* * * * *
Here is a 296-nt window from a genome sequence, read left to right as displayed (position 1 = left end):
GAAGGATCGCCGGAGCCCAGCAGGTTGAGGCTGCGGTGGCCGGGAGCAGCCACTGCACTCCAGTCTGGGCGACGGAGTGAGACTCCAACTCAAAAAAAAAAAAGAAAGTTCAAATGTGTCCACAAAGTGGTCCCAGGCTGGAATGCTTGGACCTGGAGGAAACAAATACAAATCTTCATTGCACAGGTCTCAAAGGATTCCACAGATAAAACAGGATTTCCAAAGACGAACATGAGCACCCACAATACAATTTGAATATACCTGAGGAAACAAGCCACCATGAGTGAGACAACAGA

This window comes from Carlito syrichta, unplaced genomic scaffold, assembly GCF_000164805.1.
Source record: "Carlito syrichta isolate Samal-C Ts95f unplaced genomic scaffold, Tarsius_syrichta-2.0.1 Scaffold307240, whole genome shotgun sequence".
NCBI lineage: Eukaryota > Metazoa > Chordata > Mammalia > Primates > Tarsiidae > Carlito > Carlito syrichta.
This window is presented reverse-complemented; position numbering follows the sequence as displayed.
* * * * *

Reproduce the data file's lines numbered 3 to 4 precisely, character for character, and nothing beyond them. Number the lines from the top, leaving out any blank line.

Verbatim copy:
This window comes from Carlito syrichta, unplaced genomic scaffold, assembly GCF_000164805.1.
Source record: "Carlito syrichta isolate Samal-C Ts95f unplaced genomic scaffold, Tarsius_syrichta-2.0.1 Scaffold307240, whole genome shotgun sequence".